Chia (Salvia rhyacophila) is a hardy annual herb 1-1.5m high, that belongs to the Salvia family, with its name coming from the Latin ‘salare’ which means to save, referring to its curative properties. Blue flower spike to 10cm long, set on terminal stems, and fill out to a seed head (that is similar in appearance to a wheat seed head) with pin-head sized, brown, shiny seeds. Plants adapt to a wide range of soils, climates and minimal rainfall.
Leaves as salad or tea.
Regarded as a survival food. Useful forage plant. Use as sprouts in salad.
Sow spring, summer. 120 days.
Also increasingly used in home cooking. Useful in salad dressings, yoghurt, dips and spreads. Does not effect the natural taste and flavours. essential fatty acids alpha-linolenic and linoleic acid, mucin, strontium, 30% protein Vitamins: A, B, E, D Minerals: calcium, phosphorus, potassium, sulphur, iron, iodine, copper, zinc, sodium, magnesium, manganese, silicon.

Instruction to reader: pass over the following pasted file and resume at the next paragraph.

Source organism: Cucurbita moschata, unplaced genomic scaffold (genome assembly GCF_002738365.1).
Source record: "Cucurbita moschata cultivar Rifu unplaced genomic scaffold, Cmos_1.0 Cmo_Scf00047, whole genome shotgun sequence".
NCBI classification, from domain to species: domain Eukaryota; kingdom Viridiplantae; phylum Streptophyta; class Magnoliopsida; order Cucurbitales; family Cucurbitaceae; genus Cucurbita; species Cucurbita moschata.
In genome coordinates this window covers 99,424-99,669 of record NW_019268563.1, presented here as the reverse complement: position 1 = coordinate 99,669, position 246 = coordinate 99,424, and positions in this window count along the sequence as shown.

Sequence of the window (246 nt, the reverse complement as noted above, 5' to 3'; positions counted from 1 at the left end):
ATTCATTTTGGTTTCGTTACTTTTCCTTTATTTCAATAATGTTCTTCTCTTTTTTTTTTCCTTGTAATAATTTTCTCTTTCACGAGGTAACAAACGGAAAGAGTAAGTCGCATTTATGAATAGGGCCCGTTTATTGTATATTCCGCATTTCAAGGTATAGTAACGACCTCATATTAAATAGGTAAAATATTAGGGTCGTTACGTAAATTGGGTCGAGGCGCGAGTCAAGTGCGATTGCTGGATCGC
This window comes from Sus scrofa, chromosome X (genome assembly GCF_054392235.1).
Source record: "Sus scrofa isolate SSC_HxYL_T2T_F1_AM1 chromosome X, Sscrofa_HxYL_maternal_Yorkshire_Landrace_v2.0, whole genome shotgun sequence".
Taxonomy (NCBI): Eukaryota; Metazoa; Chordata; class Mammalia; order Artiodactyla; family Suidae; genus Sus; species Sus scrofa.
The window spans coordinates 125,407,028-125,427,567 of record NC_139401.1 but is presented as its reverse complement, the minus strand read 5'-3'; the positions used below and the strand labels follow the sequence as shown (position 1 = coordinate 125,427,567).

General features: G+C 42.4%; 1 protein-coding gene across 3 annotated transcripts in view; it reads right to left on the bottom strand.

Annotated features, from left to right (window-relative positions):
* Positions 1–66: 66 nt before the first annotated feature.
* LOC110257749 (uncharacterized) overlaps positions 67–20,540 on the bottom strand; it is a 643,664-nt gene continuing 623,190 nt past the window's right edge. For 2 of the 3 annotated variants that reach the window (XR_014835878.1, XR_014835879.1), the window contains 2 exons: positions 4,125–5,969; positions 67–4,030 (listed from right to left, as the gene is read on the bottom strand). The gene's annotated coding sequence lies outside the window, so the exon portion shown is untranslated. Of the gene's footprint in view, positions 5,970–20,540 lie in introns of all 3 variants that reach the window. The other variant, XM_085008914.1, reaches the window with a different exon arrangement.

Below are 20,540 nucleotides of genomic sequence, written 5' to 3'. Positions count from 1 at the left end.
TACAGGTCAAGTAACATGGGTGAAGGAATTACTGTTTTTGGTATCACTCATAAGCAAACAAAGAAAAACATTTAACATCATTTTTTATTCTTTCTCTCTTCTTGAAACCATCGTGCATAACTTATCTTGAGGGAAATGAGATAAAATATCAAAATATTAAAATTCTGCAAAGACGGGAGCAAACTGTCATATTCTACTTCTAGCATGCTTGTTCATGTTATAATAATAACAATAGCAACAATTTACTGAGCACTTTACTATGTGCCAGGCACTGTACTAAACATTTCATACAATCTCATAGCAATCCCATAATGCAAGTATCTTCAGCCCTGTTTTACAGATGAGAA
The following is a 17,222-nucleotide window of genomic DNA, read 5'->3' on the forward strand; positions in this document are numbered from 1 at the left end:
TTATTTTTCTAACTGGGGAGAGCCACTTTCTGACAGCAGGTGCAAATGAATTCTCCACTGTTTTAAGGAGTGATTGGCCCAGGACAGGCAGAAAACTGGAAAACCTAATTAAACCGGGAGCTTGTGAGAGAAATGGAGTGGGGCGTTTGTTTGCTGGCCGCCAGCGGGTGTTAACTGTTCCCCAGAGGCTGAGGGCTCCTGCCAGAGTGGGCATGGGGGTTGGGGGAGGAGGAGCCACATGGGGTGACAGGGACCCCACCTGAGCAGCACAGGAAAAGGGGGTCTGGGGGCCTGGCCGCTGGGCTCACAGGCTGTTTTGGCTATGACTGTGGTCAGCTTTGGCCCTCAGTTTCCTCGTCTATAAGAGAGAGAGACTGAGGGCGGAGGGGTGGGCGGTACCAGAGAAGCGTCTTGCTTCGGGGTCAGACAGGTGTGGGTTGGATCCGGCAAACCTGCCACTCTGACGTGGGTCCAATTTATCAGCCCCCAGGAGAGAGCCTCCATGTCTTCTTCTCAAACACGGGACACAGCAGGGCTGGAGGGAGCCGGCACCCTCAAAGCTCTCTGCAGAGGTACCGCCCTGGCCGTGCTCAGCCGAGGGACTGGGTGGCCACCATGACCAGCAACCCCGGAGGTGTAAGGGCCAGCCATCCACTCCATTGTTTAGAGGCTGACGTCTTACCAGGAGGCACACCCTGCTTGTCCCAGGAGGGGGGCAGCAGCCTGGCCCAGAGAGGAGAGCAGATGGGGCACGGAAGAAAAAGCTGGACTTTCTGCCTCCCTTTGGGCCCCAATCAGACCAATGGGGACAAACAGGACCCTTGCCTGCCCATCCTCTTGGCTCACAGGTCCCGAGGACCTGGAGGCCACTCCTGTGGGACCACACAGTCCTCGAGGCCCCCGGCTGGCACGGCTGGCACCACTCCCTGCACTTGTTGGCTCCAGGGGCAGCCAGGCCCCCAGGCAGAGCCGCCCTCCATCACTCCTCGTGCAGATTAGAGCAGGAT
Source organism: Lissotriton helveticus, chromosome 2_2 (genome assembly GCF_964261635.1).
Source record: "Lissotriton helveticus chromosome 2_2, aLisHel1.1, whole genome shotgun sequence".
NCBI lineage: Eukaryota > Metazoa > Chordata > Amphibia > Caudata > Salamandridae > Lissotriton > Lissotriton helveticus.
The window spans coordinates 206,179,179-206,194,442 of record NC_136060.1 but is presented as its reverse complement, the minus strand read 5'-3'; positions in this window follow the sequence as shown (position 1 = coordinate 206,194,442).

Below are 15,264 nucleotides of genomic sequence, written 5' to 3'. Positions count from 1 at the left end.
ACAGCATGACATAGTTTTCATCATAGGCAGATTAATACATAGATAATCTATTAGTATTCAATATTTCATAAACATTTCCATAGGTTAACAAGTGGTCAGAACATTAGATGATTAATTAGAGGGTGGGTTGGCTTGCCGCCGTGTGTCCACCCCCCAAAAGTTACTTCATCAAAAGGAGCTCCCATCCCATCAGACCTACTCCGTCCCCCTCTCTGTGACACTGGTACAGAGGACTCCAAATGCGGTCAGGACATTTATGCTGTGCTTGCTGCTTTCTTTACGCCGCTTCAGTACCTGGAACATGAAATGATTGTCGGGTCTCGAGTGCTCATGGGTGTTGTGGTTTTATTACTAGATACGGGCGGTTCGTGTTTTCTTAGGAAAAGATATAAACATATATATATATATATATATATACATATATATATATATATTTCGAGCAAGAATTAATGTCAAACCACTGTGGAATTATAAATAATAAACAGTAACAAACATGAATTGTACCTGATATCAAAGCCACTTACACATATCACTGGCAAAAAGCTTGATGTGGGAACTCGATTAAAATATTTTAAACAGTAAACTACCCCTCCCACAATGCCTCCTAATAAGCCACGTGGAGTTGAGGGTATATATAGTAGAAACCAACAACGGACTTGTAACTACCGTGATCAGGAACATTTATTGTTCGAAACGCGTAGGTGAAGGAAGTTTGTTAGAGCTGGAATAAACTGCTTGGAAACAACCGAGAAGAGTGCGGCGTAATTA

Chia seeds can be eaten fresh in hand. Chew well to break the shell and release the nutty flavour. The mucilaginous properties, which have a swelling action similar to guar or psyllium, act as a bulking agent and fibre source.
Chia belongs to the salvia family, with the name coming from the Latin ‘salare’ which means to save, referring to its curative properties.
Chia leaves (fresh or dried) steeped in boiling water, make a therapeutic tea.
Feed the seed heads to the hens. Research in South America, with commercial egg production, found that laying hens eagerly devoured chia when up to 30% of seed was added to their food. This also resulted in the production of eggs with a ratio of saturated to polyunsaturated fats, half that found in normal eggs, a real benefit to consumers, eggs with a heart-friendly profile!